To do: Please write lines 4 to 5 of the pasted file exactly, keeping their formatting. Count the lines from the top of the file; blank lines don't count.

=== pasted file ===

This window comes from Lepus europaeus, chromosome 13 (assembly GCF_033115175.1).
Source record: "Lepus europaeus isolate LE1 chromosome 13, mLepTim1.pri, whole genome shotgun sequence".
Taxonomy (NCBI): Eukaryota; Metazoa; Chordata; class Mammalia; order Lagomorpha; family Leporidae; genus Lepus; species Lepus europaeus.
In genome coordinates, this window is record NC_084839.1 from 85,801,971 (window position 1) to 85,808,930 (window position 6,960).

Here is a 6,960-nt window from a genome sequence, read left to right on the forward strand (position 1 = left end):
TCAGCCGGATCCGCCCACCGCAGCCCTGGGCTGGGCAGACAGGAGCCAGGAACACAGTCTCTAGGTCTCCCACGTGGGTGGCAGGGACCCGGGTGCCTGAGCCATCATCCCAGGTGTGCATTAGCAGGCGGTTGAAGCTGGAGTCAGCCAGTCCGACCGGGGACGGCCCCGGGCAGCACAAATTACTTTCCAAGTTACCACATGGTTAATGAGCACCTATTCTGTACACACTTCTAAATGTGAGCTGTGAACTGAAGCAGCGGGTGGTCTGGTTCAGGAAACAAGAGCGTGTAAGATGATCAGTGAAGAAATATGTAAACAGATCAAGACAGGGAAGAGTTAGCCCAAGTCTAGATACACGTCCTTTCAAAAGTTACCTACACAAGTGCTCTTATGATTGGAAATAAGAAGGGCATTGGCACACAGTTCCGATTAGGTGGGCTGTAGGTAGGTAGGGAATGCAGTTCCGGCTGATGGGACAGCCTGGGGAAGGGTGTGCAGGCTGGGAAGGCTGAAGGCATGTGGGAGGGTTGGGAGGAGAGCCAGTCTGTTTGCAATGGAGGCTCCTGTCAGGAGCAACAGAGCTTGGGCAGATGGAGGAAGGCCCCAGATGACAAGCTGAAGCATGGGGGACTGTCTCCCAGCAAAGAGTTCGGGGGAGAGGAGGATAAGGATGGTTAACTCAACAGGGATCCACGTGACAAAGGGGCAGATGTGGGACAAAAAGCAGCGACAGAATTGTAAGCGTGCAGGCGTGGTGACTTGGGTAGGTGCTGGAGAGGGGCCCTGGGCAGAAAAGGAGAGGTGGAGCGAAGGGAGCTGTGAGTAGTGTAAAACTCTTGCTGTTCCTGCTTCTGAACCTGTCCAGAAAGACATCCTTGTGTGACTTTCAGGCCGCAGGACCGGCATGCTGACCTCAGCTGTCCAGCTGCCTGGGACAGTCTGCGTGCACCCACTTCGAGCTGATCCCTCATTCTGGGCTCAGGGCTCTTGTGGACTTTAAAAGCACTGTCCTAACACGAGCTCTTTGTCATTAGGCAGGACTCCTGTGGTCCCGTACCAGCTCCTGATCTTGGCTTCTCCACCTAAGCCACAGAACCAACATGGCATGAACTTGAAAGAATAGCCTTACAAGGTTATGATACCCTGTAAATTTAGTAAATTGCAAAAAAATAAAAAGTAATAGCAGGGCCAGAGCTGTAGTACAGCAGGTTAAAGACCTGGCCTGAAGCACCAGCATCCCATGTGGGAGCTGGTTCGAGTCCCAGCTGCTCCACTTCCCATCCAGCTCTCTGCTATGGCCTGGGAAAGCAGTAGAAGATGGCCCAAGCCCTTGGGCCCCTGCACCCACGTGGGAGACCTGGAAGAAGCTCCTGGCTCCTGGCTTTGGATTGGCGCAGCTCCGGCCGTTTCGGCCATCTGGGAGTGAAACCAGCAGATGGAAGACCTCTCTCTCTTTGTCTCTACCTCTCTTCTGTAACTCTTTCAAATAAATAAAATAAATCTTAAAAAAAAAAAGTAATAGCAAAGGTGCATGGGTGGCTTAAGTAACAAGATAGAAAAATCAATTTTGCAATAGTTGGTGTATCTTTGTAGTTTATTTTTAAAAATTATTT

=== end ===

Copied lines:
In genome coordinates, this window is record NC_084839.1 from 85,801,971 (window position 1) to 85,808,930 (window position 6,960).

Here is a 6,960-nt window from a genome sequence, read left to right on the forward strand (position 1 = left end):